is defending its move to spin off its big stake in WarnerMedia rather than pursue a split-off, or exchange offer, arguing that the decision benefits its large group of retail investors.
(ticker: T) were down 5%, or $1.27, to $24.23, in trading late Tuesday morning following the announcement of the spinoff. The selloff reflects some investor disappointment that the company decided against a split-off, which would have retired more than 20% of AT&T’s shares.
The new AT&T dividend of $1.11 a share annually, down from the current $2.08 a share, was at the low end of guidance of $8 billion to $9 billion in annual payments.
The new dividend will translate into a yield of about 6.3%, adjusting for the roughly $6.70 a share in Warner Bros. Discovery stock that AT&T holders will receive in the spinoff after the merger of WarnerMedia and
(DISCA), whose shares were up 10 cents, to $28.01, Tuesday morning. Warner Bros. Discovery will be the name of the merged company.
In an interview with Barron’s, AT&T’s chief financial officer, Pascal Desroches, said that the company would have needed to offer too big a bonus to incentivize investors to swap their AT&T shares for Warner Bros. Discovery stock in a split-off to make the transaction attractive for AT&T. That value “leakage” was too great, he added.
“The amount of discount that we would have to provide — we thought it was a bridge too far. It would have benefited short-term holders at the expense of our large retail shareholder base,” Desroches said.
Wall Street had been assuming that AT&T would have pay a high single-digit percentage bonus to effectuate a split-off. Desroches, however, said the bonus would have needed to be higher, at more than 12%, to give enough incentive to AT&T’s retail investors to swap their high-yielding shares for nondividend-paying Warner Bros. Discovery stock. Some thought that AT&T might have offered a share-for-share swap.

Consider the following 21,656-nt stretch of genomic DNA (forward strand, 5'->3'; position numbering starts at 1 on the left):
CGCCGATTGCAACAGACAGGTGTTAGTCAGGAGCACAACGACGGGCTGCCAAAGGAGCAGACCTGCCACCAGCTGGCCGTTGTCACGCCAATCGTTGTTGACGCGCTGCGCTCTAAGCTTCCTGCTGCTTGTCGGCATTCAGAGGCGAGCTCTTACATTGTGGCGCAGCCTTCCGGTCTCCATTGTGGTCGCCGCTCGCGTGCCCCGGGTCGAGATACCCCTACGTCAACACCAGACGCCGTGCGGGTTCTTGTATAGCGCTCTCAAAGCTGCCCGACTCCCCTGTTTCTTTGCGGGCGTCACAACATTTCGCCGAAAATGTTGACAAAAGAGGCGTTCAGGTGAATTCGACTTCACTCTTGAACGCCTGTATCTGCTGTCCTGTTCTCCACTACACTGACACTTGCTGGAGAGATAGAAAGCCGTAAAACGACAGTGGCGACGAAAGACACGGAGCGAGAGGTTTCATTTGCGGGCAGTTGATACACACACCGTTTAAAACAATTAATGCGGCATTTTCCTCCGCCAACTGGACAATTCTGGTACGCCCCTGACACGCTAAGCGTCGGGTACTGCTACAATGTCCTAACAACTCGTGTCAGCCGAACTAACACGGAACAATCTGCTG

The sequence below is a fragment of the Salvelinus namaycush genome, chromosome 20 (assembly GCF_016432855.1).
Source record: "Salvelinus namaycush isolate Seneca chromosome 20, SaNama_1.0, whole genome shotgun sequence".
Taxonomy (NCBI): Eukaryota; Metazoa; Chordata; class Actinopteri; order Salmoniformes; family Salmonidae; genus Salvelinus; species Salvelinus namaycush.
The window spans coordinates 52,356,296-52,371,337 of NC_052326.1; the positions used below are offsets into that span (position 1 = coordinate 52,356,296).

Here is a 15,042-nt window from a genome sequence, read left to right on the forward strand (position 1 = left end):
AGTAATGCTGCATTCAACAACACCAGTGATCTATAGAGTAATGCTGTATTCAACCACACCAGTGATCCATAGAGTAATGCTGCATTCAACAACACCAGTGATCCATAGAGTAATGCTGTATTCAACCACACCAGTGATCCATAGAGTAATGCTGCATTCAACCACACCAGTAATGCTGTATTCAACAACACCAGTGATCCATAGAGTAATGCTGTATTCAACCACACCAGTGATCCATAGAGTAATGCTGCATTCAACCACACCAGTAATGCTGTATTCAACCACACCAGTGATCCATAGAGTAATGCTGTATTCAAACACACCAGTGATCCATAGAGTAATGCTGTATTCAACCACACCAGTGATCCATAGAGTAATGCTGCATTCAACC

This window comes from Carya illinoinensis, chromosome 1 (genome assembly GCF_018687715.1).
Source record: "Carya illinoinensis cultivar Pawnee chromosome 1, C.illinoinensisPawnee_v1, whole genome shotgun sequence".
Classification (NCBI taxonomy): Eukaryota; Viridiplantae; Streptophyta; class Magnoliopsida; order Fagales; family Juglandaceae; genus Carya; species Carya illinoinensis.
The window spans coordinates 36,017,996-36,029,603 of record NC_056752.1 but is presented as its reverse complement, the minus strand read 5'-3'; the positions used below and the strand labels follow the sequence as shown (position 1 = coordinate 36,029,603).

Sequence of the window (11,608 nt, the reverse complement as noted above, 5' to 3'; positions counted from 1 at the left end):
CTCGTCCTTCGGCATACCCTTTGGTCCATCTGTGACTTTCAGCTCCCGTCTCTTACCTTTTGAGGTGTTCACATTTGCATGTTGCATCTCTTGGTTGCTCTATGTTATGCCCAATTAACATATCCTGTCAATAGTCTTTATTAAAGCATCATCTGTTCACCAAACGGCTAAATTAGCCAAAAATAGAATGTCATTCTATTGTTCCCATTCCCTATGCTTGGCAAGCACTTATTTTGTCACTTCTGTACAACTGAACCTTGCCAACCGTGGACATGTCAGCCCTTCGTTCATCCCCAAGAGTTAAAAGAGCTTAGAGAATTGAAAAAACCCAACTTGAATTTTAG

Retail investors make up an estimated 45% to 50% of AT&T’s shareholder base, Desroches noted. That is well above the retail ownership of nearly any other big company and reflects the company’s heritage as the dominant telecommunications company in the 20th century, as well as its high dividend.
The CFO said that arbitrageurs and other short-term traders would have moved in to capture the spread in an exchange offer and that many retail investors might not even know about the split-off. The spinoff is expected around the closing of the WarnerMedia/Discovery transaction in the second quarter.
He said that AT&T investors could decide to hold their stock in Warner Bros. Discovery or sell it and potentially reinvest in AT&T shares.
Some investors thought that AT&T CEO John Stankey’s recent comments favoring a spinoff amounted to a ploy and that he was trying to drive down the stock price in order to buy back stock more cheaply in a split-off. But it turned out he was serious.
One issue is a potential overhang of Warner Bros. Discovery stock following the spinoff. AT&T holders will get a 0.24 share of Warner Bros. Discovery for each AT&T share in the spinoff, or 24 shares for every 100 AT&T shares. That will total roughly 1.7 billion shares of the merged media company, about $48 billion, or 71% of it.
Many retail and other AT&T holders may not want a nondividend-paying media stock and dump it.
In a note Tuesday morning, Raymond James analyst Frank Louthan wrote: “As we’ve discussed before, a spinoff is more efficient and does not require AT&T to pay a premium to entice shareholders to take the split (generally ~7%). Additionally, a split of this size has never been tried before, and given the significant proportion of small investors in the name, this could have dragged the process out.”
Louthan had projected a $1.15 new annual dividend per share and noted that the $1.11 per-share dividend announced by AT&T was at the low end of the company’s prior guidance.
Desroches says he isn’t fazed by the market reaction.
“We’re looking to manage this organization for the long term and create long- term shareholder value,” he said. “It’s hard for me to get excited about short-term volatility.”
Write to Andrew Bary at [email protected]